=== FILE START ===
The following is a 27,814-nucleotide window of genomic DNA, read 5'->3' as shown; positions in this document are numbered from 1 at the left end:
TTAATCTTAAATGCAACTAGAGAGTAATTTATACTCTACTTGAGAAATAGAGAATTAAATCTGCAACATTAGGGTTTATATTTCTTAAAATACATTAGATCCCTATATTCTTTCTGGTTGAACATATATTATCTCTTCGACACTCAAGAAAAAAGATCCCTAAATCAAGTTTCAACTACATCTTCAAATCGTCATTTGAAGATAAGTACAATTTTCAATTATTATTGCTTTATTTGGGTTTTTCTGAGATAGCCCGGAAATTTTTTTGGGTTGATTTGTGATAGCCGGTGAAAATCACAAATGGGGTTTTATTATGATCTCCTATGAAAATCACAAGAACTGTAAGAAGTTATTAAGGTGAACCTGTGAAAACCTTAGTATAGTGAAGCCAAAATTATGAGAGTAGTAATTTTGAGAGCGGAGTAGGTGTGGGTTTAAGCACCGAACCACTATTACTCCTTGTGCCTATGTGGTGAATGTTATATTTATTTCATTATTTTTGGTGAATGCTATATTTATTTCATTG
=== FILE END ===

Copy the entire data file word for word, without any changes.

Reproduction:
The following is a 27,814-nucleotide window of genomic DNA, read 5'->3' as shown; positions in this document are numbered from 1 at the left end:
TTAATCTTAAATGCAACTAGAGAGTAATTTATACTCTACTTGAGAAATAGAGAATTAAATCTGCAACATTAGGGTTTATATTTCTTAAAATACATTAGATCCCTATATTCTTTCTGGTTGAACATATATTATCTCTTCGACACTCAAGAAAAAAGATCCCTAAATCAAGTTTCAACTACATCTTCAAATCGTCATTTGAAGATAAGTACAATTTTCAATTATTATTGCTTTATTTGGGTTTTTCTGAGATAGCCCGGAAATTTTTTTGGGTTGATTTGTGATAGCCGGTGAAAATCACAAATGGGGTTTTATTATGATCTCCTATGAAAATCACAAGAACTGTAAGAAGTTATTAAGGTGAACCTGTGAAAACCTTAGTATAGTGAAGCCAAAATTATGAGAGTAGTAATTTTGAGAGCGGAGTAGGTGTGGGTTTAAGCACCGAACCACTATTACTCCTTGTGCCTATGTGGTGAATGTTATATTTATTTCATTATTTTTGGTGAATGCTATATTTATTTCATTG